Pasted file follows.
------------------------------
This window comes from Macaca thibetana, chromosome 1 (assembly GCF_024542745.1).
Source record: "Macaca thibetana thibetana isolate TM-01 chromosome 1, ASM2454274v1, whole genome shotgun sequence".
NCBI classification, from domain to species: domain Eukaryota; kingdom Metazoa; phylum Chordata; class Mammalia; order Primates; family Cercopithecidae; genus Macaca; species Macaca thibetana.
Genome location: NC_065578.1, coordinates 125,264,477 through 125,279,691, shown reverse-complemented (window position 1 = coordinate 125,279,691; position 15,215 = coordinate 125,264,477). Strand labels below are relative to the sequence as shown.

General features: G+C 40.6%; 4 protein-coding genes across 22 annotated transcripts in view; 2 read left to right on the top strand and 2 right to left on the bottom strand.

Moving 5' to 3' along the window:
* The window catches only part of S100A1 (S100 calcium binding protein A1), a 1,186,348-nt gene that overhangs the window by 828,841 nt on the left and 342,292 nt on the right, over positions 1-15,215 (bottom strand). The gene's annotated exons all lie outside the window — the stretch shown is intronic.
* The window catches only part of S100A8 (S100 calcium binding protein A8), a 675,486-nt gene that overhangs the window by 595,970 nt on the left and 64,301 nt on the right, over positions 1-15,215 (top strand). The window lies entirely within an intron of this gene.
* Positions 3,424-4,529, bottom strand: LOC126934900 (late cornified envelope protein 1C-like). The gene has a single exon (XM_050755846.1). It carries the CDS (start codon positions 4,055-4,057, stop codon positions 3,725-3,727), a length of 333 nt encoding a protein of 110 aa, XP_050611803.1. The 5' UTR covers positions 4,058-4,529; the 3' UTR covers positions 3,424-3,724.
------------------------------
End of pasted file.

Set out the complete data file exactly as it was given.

This window comes from Macaca thibetana, chromosome 1 (assembly GCF_024542745.1).
Source record: "Macaca thibetana thibetana isolate TM-01 chromosome 1, ASM2454274v1, whole genome shotgun sequence".
NCBI classification, from domain to species: domain Eukaryota; kingdom Metazoa; phylum Chordata; class Mammalia; order Primates; family Cercopithecidae; genus Macaca; species Macaca thibetana.
Genome location: NC_065578.1, coordinates 125,264,477 through 125,279,691, shown reverse-complemented (window position 1 = coordinate 125,279,691; position 15,215 = coordinate 125,264,477). Strand labels below are relative to the sequence as shown.

General features: G+C 40.6%; 4 protein-coding genes across 22 annotated transcripts in view; 2 read left to right on the top strand and 2 right to left on the bottom strand.

Moving 5' to 3' along the window:
* The window catches only part of S100A1 (S100 calcium binding protein A1), a 1,186,348-nt gene that overhangs the window by 828,841 nt on the left and 342,292 nt on the right, over positions 1-15,215 (bottom strand). The gene's annotated exons all lie outside the window — the stretch shown is intronic.
* The window catches only part of S100A8 (S100 calcium binding protein A8), a 675,486-nt gene that overhangs the window by 595,970 nt on the left and 64,301 nt on the right, over positions 1-15,215 (top strand). The window lies entirely within an intron of this gene.
* Positions 3,424-4,529, bottom strand: LOC126934900 (late cornified envelope protein 1C-like). The gene has a single exon (XM_050755846.1). It carries the CDS (start codon positions 4,055-4,057, stop codon positions 3,725-3,727), a length of 333 nt encoding a protein of 110 aa, XP_050611803.1. The 5' UTR covers positions 4,058-4,529; the 3' UTR covers positions 3,424-3,724.